Hans Badung Grien (Albrecht Durer’s favorite pupil) was a master engraver as well as draftsman and painter. His drawing of a bearded old man is the subject of Gerard Bellaart’s ‘noir’ drawing, which embeds the Grien portrait from memory at its center.
Shakespeare’s writing—all of it, poetry and plays—was repulsive to Tolstoy, who claimed that whenever he read Shakespeare he was overcome by “repulsion, weariness, and bewilderment.” As for “King Lear,” ranked among Shakespeare’s four greatest tragedies, he found it “at every step,” according to George Orwell, “stupid, verbose, unnatural, unintelligible, bombastic, vulgar, tedious and full of incredible events, ‘wild ravings,’ ‘mirthless jokes,’ anachronisms, irrelevancies, obscenities, worn-out stage conventions and other faults both moral and aesthetic.”
“No one has ever written a song about Coronary Thrombosis, / Even though its blessings have been widely recognized . . . / Even though it has saved many people from a lifetime of sorrow . . . / Even though it has rescued many people from bottomless pits of Death . . . / Even though it has provided a good life for millions of doctors, nurses, / Ambulance drivers, morticians, stonecutters and countless others. / Yet, on ungrateful Tin Pan Alley / No one has ever written a song about Coronary Thrombosis.”
Wednesday, Oct. 21, 7:30 p.m. A FREE ONE EVENT Featuring Vijay Gupta, violinist, founder of Street Symphony, a MacArthur Award-winner, and popular TED speaker; Hồng-An Trương, an artist using photography, sound, video, and performance, whose work has been shown at venues including the International Center for Photography, The Kitchen, and the Museum of Modern Art; and Hank Willis Thomas, a conceptual artist whose work has been exhibited at the International Center of Photography; Guggenheim Museum Bilbao, Spain; and Hong Kong Arts Centre; and who collaborates on the artist-run initiatives for civic engagement For Freedoms and the Wide Awakes. This cross-disciplinary panel will be moderated by Sarah Lewis, associate professor at Harvard University; a leading commentator on race, contemporary art, and culture; and a much-viewed TED speaker.
‘The Odyssey’ tells of the adventures of Odysseus as he tries to get home after the Trojan War, and of his wife Penelope’s struggles to keep their island kingdom from civil war, along with his son Telemachus’ search to find his lost father. This reading brings 72 actors together to perform the epic poem in sequence. ‘The Odyssey’ was first performed by bards across the Mediterranean in the eighth century BCE. The entire reading will remain on YouTube for a week.
‘He did not believe that men were born good, and he admitted original perversity as an element to be found in the depths of the purest souls—perversity, that evil counsellor who leads a man on to do what is fatal to himself precisely because it is fatal and for the pleasure of acting contrary to law, without other attraction than disobedience, outside of sensuality, profit, or charm. This perversity he believes to be in others as in himself. . . . As much as possible he banished from poetry a too realistic imitation of eloquence, passion, and a too exact truth.’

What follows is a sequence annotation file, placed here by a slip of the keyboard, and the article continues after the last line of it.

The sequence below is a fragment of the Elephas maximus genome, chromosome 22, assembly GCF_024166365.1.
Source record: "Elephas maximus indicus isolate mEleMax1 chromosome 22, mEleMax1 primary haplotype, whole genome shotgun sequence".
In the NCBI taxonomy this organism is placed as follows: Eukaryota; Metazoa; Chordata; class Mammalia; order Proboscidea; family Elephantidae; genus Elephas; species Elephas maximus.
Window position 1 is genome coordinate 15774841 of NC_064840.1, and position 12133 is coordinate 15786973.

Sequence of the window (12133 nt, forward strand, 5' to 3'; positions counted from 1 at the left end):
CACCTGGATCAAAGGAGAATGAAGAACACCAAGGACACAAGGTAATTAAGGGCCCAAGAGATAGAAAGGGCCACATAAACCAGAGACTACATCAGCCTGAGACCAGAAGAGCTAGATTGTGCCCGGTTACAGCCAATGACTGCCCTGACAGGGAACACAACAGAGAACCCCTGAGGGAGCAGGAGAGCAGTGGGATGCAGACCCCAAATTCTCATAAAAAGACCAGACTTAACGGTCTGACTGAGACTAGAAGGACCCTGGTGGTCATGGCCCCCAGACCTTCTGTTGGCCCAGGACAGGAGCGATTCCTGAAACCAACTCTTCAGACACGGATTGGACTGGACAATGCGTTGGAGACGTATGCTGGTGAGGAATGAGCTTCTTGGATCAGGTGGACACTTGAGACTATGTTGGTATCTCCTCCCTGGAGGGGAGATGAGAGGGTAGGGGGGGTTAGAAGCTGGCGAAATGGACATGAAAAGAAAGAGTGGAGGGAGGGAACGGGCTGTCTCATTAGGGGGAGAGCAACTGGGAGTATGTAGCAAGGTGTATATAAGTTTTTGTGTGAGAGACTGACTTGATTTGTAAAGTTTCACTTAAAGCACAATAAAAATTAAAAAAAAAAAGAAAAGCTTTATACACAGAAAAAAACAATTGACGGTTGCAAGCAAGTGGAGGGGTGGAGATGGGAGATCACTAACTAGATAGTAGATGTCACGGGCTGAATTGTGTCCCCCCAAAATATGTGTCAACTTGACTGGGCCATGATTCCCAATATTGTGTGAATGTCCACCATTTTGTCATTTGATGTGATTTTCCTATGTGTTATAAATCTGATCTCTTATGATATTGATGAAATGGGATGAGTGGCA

My sonnets don’t usually come in pairs, although looking back on them I can see them being paired sometimes as sequels or cousins. Paradoxically, these two came as a pair because they are so different from each other. The darker mood of the one that came second (“Clocking In”) rebukes the lighter mood of the one that came first (“Kings”). Why I should have objected puzzles me now.
The designers of The New York Times Magazine are at it again. Do they think edgy makes sense when their design looks like the cover was badly trimmed? Yes, the headline reads “UP, UP AND AWAY FROM IT ALL.” But if the rationale for the design was to get so far up and away, why take half measures? Why not clip off the name of the magazine entirely? Now have a look at the off-the-page design of the spread complete with layout markups, which introduces the cover story on page 43. My guess is the editors want to persuade us the magazine is spontaneous and improvisatory (as in no longer the Gray Lady of legend, which it actually hasn’t been for many years).The spread works nicely. Much better than the cover. But why are they trying so hard?
Although Albert Camus does not come up in WHO’S YOUR DEATH HERO? — a conversation between the filmmaker Richard Kern and the writer who goes by the name of Supervert — he would be my candidate in answer to the title. Camus’s declaration, “I want to keep my lucidity to the last and gaze upon my death with all the fullness of my jealousy and horror,” conveys precisely what this book is about as if he’d read it himself.
Kayleigh McEnany (aka Baghdad Bob or Comical Ali) and the Clown King do their thing. White House press secretary: “We will not see diseases like the coronavirus come here.” Trump predicts number of Covid-19 cases in the U.S.: “Gonna be down to close to zero … We’ve done a very good job.”